Tuesday, April 25, 2017

Branding & Modeling Pt V: Quality & Content Creation

Notice the title of this latest post in the mini blog series is "Quality & Content Creation"? That's because even though it's important to post often and keep creating content, it's also vital to think about what you're posting and what you're trying to communicate to followers.
Because this mini blog post series is focused on branding and modeling, it only makes sense that I’ll be talking about creating quality content related to…yep, you guessed it: modeling! But what does that mean?


Photo of one of the magazines I had an editorial feature in.
Digital tearsheet of one of the romance novel covers I've been on.

What better way to promote your brand as a model than by sharing the fruit of your labors? Posting images from your latest shoots, tearsheets of published work and other pictures related to your career are the best way to show people, including potential clients, what you’ve done and what you can do.
There’s no better proof of your success than these kinds of images, and sharing them on your social media sites and official website makes it very clear to anyone who is just learning about you for the first time who you are, what you do and what you’re about.


BTS shot of me doing a bridal/beauty shoot in-studio.
BTS shot of me getting my makeup done during a bridal show.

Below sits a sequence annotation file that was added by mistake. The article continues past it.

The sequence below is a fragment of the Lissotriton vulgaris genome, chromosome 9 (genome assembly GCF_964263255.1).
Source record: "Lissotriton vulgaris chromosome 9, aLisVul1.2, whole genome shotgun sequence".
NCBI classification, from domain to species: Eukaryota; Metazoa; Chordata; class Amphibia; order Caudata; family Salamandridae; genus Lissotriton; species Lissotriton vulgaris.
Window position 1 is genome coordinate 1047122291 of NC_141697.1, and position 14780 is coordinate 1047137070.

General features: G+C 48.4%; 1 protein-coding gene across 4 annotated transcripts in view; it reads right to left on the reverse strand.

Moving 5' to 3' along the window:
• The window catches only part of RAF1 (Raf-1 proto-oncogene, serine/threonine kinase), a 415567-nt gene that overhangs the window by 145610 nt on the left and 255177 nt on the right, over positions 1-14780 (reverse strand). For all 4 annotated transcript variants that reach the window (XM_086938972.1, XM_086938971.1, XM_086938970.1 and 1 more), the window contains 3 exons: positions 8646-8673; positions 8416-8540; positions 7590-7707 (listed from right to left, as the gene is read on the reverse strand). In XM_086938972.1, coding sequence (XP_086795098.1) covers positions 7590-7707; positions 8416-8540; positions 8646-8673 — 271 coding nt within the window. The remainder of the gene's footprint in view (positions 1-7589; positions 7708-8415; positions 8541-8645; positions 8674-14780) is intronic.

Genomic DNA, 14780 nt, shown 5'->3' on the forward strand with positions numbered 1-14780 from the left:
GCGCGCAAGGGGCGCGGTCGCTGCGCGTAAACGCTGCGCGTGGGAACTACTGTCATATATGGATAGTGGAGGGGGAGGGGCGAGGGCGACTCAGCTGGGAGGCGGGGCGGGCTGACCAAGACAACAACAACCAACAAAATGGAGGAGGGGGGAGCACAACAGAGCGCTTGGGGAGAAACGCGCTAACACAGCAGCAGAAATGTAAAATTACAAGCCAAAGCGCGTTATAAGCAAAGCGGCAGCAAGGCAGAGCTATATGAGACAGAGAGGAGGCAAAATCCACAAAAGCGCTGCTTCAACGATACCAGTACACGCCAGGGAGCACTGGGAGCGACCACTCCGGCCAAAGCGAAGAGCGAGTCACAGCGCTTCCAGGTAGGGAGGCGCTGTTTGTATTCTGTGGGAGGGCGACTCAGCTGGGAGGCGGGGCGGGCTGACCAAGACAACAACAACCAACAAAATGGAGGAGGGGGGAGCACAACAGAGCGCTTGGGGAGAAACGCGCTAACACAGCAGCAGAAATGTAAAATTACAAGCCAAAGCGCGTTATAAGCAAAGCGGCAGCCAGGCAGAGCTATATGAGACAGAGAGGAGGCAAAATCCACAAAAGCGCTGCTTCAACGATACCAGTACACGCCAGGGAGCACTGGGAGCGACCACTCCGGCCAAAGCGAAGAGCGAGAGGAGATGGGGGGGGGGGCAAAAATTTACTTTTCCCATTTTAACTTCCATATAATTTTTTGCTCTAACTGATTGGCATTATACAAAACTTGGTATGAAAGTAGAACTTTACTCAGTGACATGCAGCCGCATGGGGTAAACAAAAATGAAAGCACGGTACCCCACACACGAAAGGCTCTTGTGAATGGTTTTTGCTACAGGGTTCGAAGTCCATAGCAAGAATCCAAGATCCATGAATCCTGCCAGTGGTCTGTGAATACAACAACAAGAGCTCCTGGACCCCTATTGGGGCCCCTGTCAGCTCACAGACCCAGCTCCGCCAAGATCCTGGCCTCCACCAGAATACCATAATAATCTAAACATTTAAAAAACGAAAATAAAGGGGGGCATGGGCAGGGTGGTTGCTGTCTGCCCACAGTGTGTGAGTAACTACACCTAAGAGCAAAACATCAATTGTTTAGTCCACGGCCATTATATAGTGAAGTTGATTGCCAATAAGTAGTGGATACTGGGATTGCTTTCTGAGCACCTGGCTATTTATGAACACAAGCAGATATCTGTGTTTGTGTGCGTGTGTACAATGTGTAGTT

Behind the scenes images are always popular because it gives people an insider look as to what goes on in things they don’t have access to. Who doesn’t want to know what happens during modeling shoots, shows and other related happenings?

Posting BTS photos in the makeup chair, shopping for wardrobe, posing with other models, candid shots of you in studio or on location is a wonderful way to let people into your world. Modeling in general is still considered mysterious by many so any insight you give them will be appreciated.


A short snippet of my own Twitter feed, where I like to do quick updates about what's going on in my career.

Your brand can be enforced and better understood if your images are also paired with descriptive captions/text that explains to people what you are up to, what’s coming up and other projects that may be in the works.

Excited about a casting or go-see coming up in the next few days? Post about it. Booked a modeling assignment? Definitely post about it! Tired after a long shoot and just want to take a nap? Tell people about it.

Those brief and fun play-by-plays showcase your personality and the things that are important to you. In addition to the other info described above, it paints a better overall picture of you as a person and that makes it easier for followers of your brand to understand what matters to you, as well as attract new followers to your profiles who can identify with various aspects of your life and personality.


This was a collage I posted as a shoutout, where I thanked the photographer, makeup artist and the model I was mentoring. I made sure to include each person's social media handle and tagged them as well so it popped up in their feeds

Networking plays a large part in a person’s ability to get opportunities and line up future gigs. This can’t happen without the help of others. I like to say that people work with the model, not for the model.